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Speaking out about physical harms from tobacco use: response to graphic warning labels among American Indian/Alaska Native communities
  1. David A Patterson Silver Wolf, (Adelv unegv Waya)1,
  2. Molly Tovar2,
  3. Kellie Thompson1,
  4. Jamie Ishcomer2,
  5. Matthew W Kreuter3,
  6. Charlene Caburnay3,
  7. Sonia Boyum3
  1. 1Brown School of Social Work, Washington University in St. Louis, St. Louis, Missouri, USA
  2. 2Kathryn M Buder Center for American Indian Studies, Washington University in St. Louis, St. Louis, Missouri, USA
  3. 3Health Communication Research Laboratory, Washington University in St. Louis, St. Louis, Missouri, USA
  1. Correspondence to Dr David A Patterson-Silver Wolf (AdelvunegvWaya); dpatterson22{at}wustl.edu

Abstract

Objective This study is the first to explore the impact of graphic cigarette labels with physical harm images on members of American Indian/Alaska Native (AI/AN) communities. The aim of this article is to investigate how AI/AN respond to particular graphic warning labels.

Methods The parent study recruited smokers, at-risk smokers and non-smokers from three different age groups (youths aged 13–17 years, young adults aged 18–24 years and adults aged 25+ years) and five population subgroups with high smoking prevalence or smoking risk. Using nine graphic labels, this study collected participant data in the field via an iPad-administered survey and card sorting of graphic warning labels. This paper reports on findings for AI/AN participants.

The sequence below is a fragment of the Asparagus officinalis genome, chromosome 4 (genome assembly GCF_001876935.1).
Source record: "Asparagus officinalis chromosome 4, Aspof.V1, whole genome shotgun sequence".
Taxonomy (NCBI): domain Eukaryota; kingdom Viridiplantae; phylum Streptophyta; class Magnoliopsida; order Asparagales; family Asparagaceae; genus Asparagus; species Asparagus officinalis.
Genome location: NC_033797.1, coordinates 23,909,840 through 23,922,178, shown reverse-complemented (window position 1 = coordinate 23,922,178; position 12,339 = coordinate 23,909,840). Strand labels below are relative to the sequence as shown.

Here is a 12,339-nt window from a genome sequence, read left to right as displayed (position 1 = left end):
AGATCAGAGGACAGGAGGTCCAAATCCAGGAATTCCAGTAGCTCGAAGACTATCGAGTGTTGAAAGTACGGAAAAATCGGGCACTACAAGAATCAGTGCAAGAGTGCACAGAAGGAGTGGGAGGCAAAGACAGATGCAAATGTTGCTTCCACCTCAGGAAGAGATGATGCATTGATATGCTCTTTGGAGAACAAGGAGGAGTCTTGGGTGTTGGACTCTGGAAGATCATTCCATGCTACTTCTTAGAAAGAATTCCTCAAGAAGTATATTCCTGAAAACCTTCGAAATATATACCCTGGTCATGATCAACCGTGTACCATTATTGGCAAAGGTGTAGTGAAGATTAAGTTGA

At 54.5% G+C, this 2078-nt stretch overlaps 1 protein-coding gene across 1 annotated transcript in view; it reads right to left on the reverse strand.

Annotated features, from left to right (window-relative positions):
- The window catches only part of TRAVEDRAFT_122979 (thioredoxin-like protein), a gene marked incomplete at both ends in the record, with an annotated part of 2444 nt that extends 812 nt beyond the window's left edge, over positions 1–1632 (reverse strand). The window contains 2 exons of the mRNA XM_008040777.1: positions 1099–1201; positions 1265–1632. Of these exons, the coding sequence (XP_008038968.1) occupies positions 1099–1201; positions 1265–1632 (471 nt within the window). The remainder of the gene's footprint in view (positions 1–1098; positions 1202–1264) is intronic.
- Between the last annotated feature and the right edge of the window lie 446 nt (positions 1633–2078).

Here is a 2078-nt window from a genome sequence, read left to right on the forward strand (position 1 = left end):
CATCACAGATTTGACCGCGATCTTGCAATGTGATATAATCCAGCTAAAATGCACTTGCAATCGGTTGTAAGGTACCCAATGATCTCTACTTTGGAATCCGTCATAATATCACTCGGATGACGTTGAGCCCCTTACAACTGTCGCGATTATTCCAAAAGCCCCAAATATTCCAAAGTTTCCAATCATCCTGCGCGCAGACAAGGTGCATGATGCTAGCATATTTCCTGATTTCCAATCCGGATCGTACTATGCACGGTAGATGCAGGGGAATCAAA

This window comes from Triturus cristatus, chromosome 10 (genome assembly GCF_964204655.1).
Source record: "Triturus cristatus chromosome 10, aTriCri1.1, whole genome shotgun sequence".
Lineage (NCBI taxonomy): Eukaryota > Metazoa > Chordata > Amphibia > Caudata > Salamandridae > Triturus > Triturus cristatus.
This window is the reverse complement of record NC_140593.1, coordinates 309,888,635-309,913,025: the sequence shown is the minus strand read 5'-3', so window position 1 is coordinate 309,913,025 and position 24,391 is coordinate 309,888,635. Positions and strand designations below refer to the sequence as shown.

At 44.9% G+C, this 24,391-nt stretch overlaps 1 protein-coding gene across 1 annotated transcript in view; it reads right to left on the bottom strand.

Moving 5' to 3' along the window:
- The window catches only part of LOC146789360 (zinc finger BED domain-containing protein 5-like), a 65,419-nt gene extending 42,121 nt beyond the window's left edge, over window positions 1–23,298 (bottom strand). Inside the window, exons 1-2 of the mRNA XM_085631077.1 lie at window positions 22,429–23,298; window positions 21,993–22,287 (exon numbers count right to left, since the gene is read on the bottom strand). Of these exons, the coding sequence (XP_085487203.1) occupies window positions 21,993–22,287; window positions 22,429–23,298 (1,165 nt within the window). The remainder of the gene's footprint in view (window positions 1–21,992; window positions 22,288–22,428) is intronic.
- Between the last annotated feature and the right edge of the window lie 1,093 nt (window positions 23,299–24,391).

Results After viewing graphic warning labels, participants rated their likelihood of talking about smoking risks to friends, parents and siblings higher than their likelihood of talking to teachers and doctors. Further, this study found that certain labels (eg, the label of the toddler in the smoke cloud) made them think about their friends and family who smoke.

Conclusions Given the influence of community social networks on health beliefs and attitudes, health communication using graphic warning labels could effect change in the smoking habits of AI/AN community members. Study findings suggest that graphic labels could serve as stimuli for conversations about the risks of smoking among AI/AN community members, and could be an important element of a peer-to-peer smoking cessation effort.

  • American Indian/Alaska Native
  • graphic warning labels
  • tobacco use

This is an Open Access article distributed in accordance with the Creative Commons Attribution Non Commercial (CC BY-NC 4.0) license, which permits others to distribute, remix, adapt, build upon this work non-commercially, and license their derivative works on different terms, provided the original work is properly cited and the use is non-commercial. See: http://creativecommons.org/licenses/by-nc/4.0/

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